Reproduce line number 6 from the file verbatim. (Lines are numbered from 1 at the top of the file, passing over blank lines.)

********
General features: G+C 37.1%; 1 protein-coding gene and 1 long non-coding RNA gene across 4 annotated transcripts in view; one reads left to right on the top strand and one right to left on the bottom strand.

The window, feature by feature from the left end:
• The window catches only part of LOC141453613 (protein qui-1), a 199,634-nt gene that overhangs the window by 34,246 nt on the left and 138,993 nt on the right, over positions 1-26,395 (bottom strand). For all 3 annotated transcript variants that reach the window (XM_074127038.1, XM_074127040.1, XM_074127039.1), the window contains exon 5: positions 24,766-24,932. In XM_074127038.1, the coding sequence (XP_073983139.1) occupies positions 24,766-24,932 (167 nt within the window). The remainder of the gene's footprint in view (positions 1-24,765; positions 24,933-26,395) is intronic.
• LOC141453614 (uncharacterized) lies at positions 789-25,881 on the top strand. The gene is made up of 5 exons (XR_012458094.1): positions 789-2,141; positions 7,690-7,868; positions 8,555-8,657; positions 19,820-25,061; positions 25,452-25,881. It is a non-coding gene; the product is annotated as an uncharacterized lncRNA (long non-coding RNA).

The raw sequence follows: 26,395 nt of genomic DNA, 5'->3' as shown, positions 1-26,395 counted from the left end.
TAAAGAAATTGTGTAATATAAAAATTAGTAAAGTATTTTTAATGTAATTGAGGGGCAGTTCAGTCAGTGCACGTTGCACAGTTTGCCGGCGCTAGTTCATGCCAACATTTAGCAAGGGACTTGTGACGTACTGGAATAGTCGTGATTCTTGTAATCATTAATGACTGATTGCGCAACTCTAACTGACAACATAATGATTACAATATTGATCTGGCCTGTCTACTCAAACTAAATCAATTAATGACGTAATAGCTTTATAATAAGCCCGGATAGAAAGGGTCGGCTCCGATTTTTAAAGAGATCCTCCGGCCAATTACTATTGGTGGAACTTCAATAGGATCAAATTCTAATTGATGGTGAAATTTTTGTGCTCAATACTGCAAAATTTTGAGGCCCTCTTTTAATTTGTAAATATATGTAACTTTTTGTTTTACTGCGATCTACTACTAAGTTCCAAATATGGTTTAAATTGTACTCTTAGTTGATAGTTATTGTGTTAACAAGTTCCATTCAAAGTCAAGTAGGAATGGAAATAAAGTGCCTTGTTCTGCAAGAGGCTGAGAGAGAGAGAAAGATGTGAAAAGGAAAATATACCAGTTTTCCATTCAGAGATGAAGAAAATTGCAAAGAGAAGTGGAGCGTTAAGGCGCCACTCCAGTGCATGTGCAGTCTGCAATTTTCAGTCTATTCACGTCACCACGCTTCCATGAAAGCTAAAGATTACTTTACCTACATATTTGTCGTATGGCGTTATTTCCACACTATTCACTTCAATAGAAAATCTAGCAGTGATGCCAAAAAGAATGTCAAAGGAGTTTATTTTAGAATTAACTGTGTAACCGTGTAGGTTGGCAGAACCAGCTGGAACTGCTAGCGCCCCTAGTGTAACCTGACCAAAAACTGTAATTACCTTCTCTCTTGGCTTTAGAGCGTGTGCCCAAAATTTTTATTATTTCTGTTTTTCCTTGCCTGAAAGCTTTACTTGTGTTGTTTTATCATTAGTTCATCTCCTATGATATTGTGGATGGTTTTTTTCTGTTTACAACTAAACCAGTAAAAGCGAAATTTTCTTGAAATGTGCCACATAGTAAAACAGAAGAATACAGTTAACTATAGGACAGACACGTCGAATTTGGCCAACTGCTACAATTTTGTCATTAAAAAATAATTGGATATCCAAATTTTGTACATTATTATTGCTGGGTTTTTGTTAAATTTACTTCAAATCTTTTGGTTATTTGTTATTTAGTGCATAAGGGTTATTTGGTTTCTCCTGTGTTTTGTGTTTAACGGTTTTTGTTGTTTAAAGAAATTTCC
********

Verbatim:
TAAAGAAATTGTGTAATATAAAAATTAGTAAAGTATTTTTAATGTAATTGAGGGGCAGTTCAGTCAGTGCACGTTGCACAGTTTGCCGGCGCTAGTTCATGCCAACATTTAGCAAGGGACTTGTGACGTACTGGAATAGTCGTGATTCTTGTAATCATTAATGACTGATTGCGCAACTCTAACTGACAACATAATGATTACAATATTGATCTGGCCTGTCTACTCAAACTAAATCAATTAATGACGTAATAGCTTTATAATAAGCCCGGATAGAAAGGGTCGGCTCCGATTTTTAAAGAGATCCTCCGGCCAATTACTATTGGTGGAACTTCAATAGGATCAAATTCTAATTGATGGTGAAATTTTTGTGCTCAATACTGCAAAATTTTGAGGCCCTCTTTTAATTTGTAAATATATGTAACTTTTTGTTTTACTGCGATCTACTACTAAGTTCCAAATATGGTTTAAATTGTACTCTTAGTTGATAGTTATTGTGTTAACAAGTTCCATTCAAAGTCAAGTAGGAATGGAAATAAAGTGCCTTGTTCTGCAAGAGGCTGAGAGAGAGAGAAAGATGTGAAAAGGAAAATATACCAGTTTTCCATTCAGAGATGAAGAAAATTGCAAAGAGAAGTGGAGCGTTAAGGCGCCACTCCAGTGCATGTGCAGTCTGCAATTTTCAGTCTATTCACGTCACCACGCTTCCATGAAAGCTAAAGATTACTTTACCTACATATTTGTCGTATGGCGTTATTTCCACACTATTCACTTCAATAGAAAATCTAGCAGTGATGCCAAAAAGAATGTCAAAGGAGTTTATTTTAGAATTAACTGTGTAACCGTGTAGGTTGGCAGAACCAGCTGGAACTGCTAGCGCCCCTAGTGTAACCTGACCAAAAACTGTAATTACCTTCTCTCTTGGCTTTAGAGCGTGTGCCCAAAATTTTTATTATTTCTGTTTTTCCTTGCCTGAAAGCTTTACTTGTGTTGTTTTATCATTAGTTCATCTCCTATGATATTGTGGATGGTTTTTTTCTGTTTACAACTAAACCAGTAAAAGCGAAATTTTCTTGAAATGTGCCACATAGTAAAACAGAAGAATACAGTTAACTATAGGACAGACACGTCGAATTTGGCCAACTGCTACAATTTTGTCATTAAAAAATAATTGGATATCCAAATTTTGTACATTATTATTGCTGGGTTTTTGTTAAATTTACTTCAAATCTTTTGGTTATTTGTTATTTAGTGCATAAGGGTTATTTGGTTTCTCCTGTGTTTTGTGTTTAACGGTTTTTGTTGTTTAAAGAAATTTCC